The ride over to Dongman was interesting in that Dilys' mom hit a top speed of about 4mph. Ok yes there are stereotypes, but even here people were flashing their brights and honking at her like crazy. The main street through Shenzhen is kind of like an expressway, but nobody goes over 30. Dilys' mom does not speak English so we were trying to figure out how to say "STEP ON IT" in Chinese.

One thing we noticed while driving through Shenzhen at night: Let's say you're a developer who has a new highrise apartment building. How will you advertise it? The paper? TV? Real estate agents? No, not in Shenzhen. Here, you just make the whole building a giant illuminated sign so that you have your phone number taking up 40 floors of the side of the building. I'm guessing that there is no Chinese word for "subtle."

Oh and by the way so much for my track record on Western-style-only toilets. Little Fat Sheep only had squatters, and I had 2 very large Tsingtaos so I had to visit twice. I managed not to hit my jeans but my shoes might have gotten a little damp. Man I just can't figure out how some people, particularly women who wear trousers, would prefer that.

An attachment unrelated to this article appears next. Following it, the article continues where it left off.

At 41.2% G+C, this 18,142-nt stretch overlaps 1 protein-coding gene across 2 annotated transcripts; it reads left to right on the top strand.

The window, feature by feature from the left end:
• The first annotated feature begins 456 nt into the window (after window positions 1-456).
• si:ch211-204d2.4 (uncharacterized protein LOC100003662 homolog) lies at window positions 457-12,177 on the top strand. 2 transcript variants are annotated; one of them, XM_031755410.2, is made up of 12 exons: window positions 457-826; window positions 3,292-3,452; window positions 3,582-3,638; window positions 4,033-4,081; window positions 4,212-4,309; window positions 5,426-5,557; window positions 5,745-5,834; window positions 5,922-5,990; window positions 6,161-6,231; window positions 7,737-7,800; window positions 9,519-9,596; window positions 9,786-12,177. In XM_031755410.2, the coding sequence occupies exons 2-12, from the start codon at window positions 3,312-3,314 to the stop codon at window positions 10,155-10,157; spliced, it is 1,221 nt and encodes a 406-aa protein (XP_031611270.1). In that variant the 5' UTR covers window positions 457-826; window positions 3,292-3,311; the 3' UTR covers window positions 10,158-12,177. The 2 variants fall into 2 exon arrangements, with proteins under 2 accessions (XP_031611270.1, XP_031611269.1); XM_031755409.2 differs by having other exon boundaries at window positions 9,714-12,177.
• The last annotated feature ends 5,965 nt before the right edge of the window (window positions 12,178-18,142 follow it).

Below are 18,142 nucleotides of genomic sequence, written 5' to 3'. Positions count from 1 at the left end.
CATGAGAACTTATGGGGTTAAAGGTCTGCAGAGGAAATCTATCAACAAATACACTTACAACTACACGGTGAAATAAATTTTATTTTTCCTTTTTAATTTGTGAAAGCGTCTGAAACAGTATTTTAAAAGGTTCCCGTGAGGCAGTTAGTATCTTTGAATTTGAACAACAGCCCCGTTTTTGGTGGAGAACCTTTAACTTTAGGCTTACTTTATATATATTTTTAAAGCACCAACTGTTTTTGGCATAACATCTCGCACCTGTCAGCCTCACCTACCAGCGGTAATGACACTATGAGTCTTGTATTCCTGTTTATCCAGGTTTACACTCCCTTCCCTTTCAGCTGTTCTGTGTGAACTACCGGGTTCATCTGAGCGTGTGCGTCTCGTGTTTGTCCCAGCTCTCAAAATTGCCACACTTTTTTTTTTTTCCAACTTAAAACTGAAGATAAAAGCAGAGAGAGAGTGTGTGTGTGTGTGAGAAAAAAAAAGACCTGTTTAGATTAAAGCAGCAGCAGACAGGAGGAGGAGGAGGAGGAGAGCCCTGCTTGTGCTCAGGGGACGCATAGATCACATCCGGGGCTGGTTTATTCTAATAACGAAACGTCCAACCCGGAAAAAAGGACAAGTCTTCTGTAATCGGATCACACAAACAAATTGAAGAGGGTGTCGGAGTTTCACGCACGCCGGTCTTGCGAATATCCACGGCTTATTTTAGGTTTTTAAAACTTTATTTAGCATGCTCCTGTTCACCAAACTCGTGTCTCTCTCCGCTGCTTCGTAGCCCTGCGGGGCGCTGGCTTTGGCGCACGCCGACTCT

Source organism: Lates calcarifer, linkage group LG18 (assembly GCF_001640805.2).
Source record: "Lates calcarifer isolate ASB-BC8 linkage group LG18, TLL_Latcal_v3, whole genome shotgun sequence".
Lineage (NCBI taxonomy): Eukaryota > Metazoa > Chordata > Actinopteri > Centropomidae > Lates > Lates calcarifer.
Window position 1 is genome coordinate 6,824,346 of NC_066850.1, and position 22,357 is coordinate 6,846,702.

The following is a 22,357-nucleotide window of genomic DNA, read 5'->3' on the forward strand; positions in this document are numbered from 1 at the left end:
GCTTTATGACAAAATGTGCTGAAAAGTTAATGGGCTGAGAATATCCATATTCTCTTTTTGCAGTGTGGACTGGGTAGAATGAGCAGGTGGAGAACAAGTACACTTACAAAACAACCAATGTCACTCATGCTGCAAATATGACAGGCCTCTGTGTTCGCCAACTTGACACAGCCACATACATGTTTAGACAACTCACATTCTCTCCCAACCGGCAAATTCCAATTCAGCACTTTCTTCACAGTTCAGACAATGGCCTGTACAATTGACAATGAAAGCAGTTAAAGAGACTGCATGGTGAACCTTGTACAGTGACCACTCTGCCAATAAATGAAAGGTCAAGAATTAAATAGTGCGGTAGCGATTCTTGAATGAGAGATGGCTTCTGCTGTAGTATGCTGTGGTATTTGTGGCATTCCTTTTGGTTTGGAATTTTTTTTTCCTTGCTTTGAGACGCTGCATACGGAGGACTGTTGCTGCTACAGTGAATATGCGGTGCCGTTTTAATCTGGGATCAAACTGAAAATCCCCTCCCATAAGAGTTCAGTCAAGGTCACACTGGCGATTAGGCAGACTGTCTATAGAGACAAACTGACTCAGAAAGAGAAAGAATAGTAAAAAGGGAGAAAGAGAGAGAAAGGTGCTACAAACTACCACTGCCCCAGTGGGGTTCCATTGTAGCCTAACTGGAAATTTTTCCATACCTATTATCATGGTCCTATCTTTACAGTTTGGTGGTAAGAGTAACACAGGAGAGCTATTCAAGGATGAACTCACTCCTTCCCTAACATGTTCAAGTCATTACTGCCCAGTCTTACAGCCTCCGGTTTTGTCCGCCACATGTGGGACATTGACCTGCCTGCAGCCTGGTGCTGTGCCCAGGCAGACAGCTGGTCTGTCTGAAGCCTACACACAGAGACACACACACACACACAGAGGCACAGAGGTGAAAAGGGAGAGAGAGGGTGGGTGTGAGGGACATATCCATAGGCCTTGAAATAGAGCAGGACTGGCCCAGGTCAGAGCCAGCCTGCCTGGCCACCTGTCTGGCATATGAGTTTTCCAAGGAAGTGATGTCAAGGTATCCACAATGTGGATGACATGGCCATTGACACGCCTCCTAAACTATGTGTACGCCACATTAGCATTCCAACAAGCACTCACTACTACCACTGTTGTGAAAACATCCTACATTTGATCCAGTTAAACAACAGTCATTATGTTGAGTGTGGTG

Oh! One other thing, I got my fabulous clothes delivered today. The jacket is very cool...exactly what I ordered and very nice qauality, lined and everything. The pants aren't quite as good but that's my fault. They fit perfectly but I said to the tailor that I didn't want very low rise pants (muffin top you know). So he basically made me 2 pairs of granny pants where the waistband is right about mid-torso. Sexy! They're nice though, and I can just wear them with long shirts.

This is why I have huge amounts of respect for my team.

My team. I'm the one on the right.

Knowing no Chinese at all, particularly in written form, I thought I would use babelfish to translate a thank-you note in Chinese to my team before I leave. I typed the note, entered it into babelfish, translated it into Chinese, then translated the Chinese back to English to see how it would read to them. Here's what I got back:

Your good team, we enjoys our visit here extremely, thank you to be hospitable and to join us for the supper in Wednesday night. Thanks and your unusual persistent and hard-working work. We hoped this year completes the work and you. We hoped again visits, with and hopes Jacky the visit to Chicago in March. Please with us relates if you have any question or the care, we pledged all helps you to complete your best work. Thanks with very quickly sees you completely, Cindy